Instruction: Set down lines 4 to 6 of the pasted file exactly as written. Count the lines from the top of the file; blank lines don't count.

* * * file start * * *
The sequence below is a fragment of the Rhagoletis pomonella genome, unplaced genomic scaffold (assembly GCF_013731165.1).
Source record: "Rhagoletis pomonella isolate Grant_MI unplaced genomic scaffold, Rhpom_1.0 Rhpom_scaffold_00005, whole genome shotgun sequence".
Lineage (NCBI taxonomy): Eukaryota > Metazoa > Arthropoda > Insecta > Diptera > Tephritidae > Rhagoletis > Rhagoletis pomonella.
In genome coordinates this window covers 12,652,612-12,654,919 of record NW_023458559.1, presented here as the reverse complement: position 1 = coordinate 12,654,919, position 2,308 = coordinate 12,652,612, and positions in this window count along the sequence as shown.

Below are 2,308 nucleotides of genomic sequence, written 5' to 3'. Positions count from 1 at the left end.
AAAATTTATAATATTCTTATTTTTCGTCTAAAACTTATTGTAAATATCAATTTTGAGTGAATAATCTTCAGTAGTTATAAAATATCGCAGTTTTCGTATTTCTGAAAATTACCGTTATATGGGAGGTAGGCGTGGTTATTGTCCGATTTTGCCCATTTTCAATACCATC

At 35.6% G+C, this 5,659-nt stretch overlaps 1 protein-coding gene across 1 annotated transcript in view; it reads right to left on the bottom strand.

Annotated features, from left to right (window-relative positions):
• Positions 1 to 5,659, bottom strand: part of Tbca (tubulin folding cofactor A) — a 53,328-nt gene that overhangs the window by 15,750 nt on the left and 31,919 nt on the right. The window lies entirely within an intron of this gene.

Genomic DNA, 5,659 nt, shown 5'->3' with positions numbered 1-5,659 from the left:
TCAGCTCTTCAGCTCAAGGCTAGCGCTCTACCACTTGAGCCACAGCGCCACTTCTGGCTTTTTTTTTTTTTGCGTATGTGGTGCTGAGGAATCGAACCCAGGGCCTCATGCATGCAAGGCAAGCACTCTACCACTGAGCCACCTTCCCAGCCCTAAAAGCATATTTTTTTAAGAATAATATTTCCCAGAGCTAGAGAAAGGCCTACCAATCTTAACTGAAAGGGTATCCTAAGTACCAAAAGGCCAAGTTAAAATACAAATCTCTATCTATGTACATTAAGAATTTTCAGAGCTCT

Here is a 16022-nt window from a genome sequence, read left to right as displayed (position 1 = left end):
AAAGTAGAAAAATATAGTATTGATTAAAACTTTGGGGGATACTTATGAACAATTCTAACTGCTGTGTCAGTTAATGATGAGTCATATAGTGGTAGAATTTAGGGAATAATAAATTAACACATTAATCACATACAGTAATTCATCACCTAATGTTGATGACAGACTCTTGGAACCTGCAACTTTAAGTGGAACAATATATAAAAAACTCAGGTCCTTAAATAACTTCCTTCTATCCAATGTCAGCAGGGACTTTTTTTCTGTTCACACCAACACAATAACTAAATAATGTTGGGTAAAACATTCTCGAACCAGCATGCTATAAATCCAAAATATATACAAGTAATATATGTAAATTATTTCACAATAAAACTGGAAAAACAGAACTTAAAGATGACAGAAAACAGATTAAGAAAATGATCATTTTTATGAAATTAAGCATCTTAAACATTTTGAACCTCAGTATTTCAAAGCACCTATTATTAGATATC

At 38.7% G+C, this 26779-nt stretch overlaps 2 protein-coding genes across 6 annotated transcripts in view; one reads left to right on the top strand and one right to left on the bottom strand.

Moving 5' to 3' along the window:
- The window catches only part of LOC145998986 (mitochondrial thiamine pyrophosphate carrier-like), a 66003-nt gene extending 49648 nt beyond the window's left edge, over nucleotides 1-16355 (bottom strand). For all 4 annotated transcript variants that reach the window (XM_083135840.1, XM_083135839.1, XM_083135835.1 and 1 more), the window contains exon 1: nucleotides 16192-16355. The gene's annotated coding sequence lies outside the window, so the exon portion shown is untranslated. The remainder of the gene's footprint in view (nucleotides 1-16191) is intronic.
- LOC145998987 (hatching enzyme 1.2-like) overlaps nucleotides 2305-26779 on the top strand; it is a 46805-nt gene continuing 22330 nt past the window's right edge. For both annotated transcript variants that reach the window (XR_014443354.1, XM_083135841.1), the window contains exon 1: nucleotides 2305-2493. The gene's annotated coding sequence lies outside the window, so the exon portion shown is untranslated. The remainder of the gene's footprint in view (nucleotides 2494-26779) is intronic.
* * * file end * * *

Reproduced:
In genome coordinates this window covers 12,652,612-12,654,919 of record NW_023458559.1, presented here as the reverse complement: position 1 = coordinate 12,654,919, position 2,308 = coordinate 12,652,612, and positions in this window count along the sequence as shown.

Below are 2,308 nucleotides of genomic sequence, written 5' to 3'. Positions count from 1 at the left end.
AAAATTTATAATATTCTTATTTTTCGTCTAAAACTTATTGTAAATATCAATTTTGAGTGAATAATCTTCAGTAGTTATAAAATATCGCAGTTTTCGTATTTCTGAAAATTACCGTTATATGGGAGGTAGGCGTGGTTATTGTCCGATTTTGCCCATTTTCAATACCATC